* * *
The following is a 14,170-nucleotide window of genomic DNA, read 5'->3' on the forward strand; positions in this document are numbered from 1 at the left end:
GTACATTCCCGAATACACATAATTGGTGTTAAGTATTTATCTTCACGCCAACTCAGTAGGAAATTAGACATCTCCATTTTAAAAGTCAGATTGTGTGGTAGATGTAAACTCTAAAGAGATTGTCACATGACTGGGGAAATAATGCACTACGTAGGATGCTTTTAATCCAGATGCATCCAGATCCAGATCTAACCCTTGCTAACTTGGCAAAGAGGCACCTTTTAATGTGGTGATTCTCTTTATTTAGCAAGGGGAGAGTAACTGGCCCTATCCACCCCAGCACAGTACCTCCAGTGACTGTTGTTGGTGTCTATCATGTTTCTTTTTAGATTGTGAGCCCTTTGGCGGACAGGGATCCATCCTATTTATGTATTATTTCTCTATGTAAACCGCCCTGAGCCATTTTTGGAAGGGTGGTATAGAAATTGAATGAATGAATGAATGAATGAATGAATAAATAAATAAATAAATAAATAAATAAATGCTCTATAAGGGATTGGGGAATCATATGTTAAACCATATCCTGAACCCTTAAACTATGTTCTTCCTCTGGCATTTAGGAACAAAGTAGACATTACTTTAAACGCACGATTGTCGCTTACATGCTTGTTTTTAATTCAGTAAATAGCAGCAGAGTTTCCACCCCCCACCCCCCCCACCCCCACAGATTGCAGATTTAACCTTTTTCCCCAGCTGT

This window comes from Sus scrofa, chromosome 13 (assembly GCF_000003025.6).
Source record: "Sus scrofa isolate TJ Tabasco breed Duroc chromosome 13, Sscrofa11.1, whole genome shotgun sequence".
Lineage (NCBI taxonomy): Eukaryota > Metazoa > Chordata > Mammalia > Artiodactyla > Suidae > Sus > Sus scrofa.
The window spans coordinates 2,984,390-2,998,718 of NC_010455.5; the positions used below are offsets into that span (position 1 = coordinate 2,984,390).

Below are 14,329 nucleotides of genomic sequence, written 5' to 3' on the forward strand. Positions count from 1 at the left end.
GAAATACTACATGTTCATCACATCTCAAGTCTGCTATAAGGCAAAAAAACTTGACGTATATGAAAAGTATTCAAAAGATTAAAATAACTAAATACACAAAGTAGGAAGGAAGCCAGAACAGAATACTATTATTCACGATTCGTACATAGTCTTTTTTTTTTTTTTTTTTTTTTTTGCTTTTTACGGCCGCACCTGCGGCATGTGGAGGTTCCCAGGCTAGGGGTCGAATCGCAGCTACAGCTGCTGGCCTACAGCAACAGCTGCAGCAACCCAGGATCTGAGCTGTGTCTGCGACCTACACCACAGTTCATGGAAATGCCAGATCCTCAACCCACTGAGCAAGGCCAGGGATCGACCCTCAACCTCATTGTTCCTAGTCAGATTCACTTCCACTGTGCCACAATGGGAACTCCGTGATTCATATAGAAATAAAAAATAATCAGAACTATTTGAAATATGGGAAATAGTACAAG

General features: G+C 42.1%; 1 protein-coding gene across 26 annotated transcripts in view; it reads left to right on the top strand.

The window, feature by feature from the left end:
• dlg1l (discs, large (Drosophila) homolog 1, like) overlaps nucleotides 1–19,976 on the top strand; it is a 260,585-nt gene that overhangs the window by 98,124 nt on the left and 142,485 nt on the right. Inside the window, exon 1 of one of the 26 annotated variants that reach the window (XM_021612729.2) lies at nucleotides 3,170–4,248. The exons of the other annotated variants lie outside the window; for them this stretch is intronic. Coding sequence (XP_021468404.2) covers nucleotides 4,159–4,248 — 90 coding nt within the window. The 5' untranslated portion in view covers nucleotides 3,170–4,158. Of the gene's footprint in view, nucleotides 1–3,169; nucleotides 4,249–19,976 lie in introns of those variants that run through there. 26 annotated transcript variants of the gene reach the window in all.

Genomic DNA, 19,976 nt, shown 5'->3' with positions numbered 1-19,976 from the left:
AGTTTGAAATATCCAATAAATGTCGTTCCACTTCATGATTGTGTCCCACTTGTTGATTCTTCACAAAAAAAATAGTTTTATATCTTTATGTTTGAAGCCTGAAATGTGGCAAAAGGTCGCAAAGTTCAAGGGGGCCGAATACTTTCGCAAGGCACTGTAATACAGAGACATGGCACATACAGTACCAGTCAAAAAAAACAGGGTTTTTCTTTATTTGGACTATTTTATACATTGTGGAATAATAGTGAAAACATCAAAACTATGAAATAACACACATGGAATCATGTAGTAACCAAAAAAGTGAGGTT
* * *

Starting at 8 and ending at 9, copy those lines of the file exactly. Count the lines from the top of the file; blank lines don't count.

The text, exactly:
GAAATACTACATGTTCATCACATCTCAAGTCTGCTATAAGGCAAAAAAACTTGACGTATATGAAAAGTATTCAAAAGATTAAAATAACTAAATACACAAAGTAGGAAGGAAGCCAGAACAGAATACTATTATTCACGATTCGTACATAGTCTTTTTTTTTTTTTTTTTTTTTTTTGCTTTTTACGGCCGCACCTGCGGCATGTGGAGGTTCCCAGGCTAGGGGTCGAATCGCAGCTACAGCTGCTGGCCTACAGCAACAGCTGCAGCAACCCAGGATCTGAGCTGTGTCTGCGACCTACACCACAGTTCATGGAAATGCCAGATCCTCAACCCACTGAGCAAGGCCAGGGATCGACCCTCAACCTCATTGTTCCTAGTCAGATTCACTTCCACTGTGCCACAATGGGAACTCCGTGATTCATATAGAAATAAAAAATAATCAGAACTATTTGAAATATGGGAAATAGTACAAG

General features: G+C 42.1%; 1 protein-coding gene across 26 annotated transcripts in view; it reads left to right on the top strand.